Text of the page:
For First Year mandatory course structure and information on examinations.
In the second and third years, you must decide whether to select two branches from Philosophy, Politics, and Economics, which will make you ‘bipartite’, or to keep going with the third as well, making you ‘tripartite’. Those continuing with Economics on a bi-partite basis must take at least three courses in Economics, at least one of which must be Microeconomics, Macroeconomics or Quantitative Economics.
A few subjects are available under more than one branch, and bipartite Politics and Economics candidates are allowed to include one Philosophy subject: similarly bipartite Philosophy and Economics candidates are allowed to include one Politics subject, and bipartite Philosophy and Politics candidates are allowed to include one Economics subject.
Those studying Economics on a tri-partite basis must take at least two courses in Economics, at least one of which must be Microeconomics, Macroeconomics, Quantitative Economics or Development of the World Economy Since 1800.
Students may choose from a range of optional courses in areas such a Behavioural and Experimental Economics, Money and Banking, Labour Economics and Inequality and Economics of Developing Countries. Those thinking of pursuing a demanding higher degree in pure Economics (for example the MPhil in Economics at Oxford) normally take Econometrics and either Game Theory and/or Microeconomic Analysis.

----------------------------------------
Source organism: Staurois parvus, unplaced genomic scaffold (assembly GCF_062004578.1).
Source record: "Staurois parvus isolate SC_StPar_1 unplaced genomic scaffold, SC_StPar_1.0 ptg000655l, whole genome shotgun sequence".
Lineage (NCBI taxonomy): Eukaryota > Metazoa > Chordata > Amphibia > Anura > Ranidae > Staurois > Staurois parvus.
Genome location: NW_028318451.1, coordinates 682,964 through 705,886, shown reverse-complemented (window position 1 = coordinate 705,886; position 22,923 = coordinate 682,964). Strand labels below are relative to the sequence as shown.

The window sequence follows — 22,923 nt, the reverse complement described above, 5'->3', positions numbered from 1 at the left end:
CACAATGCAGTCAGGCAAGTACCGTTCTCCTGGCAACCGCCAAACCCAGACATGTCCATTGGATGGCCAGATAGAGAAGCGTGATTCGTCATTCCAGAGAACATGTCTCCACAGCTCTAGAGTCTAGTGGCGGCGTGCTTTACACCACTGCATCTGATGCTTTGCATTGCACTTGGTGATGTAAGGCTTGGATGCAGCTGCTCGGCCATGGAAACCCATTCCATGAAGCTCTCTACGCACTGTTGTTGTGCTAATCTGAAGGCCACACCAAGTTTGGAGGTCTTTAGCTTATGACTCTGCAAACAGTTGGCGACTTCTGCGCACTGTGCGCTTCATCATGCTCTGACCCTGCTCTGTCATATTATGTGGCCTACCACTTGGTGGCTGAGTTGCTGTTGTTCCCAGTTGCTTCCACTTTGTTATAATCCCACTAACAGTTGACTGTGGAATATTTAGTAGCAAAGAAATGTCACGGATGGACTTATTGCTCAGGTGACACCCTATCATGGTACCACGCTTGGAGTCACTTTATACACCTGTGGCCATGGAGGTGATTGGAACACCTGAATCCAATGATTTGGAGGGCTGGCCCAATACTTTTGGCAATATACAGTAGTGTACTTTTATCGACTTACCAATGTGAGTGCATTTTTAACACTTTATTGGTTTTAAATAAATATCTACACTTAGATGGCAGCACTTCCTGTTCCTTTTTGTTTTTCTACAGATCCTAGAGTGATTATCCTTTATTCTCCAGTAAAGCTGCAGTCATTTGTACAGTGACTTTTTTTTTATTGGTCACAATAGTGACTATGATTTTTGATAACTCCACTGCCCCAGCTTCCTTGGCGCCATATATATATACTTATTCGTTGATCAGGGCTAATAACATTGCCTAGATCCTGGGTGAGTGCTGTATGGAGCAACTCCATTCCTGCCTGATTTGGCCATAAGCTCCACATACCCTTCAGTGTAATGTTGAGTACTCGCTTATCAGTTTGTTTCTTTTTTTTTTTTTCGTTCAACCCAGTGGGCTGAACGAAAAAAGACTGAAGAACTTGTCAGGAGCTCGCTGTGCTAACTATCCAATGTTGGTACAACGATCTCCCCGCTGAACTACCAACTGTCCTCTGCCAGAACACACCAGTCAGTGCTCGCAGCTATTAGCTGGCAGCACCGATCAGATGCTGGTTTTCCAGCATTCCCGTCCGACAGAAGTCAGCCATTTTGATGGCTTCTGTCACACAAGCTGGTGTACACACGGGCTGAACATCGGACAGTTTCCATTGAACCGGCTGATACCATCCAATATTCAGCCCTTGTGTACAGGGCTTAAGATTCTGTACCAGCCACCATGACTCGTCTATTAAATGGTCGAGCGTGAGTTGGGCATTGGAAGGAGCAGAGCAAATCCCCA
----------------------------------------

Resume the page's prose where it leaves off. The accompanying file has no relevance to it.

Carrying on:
One of your eight Finals subjects may be a thesis. A Philosophy thesis must be combined with at least three other subjects in Philosophy. Bipartite candidates who offer a Politics thesis must combine it with at least three other subjects in Politics. For options in Economics there are pre-requisites which are some combination of Microeconomics, Macroeconomics and Quantitative Economics.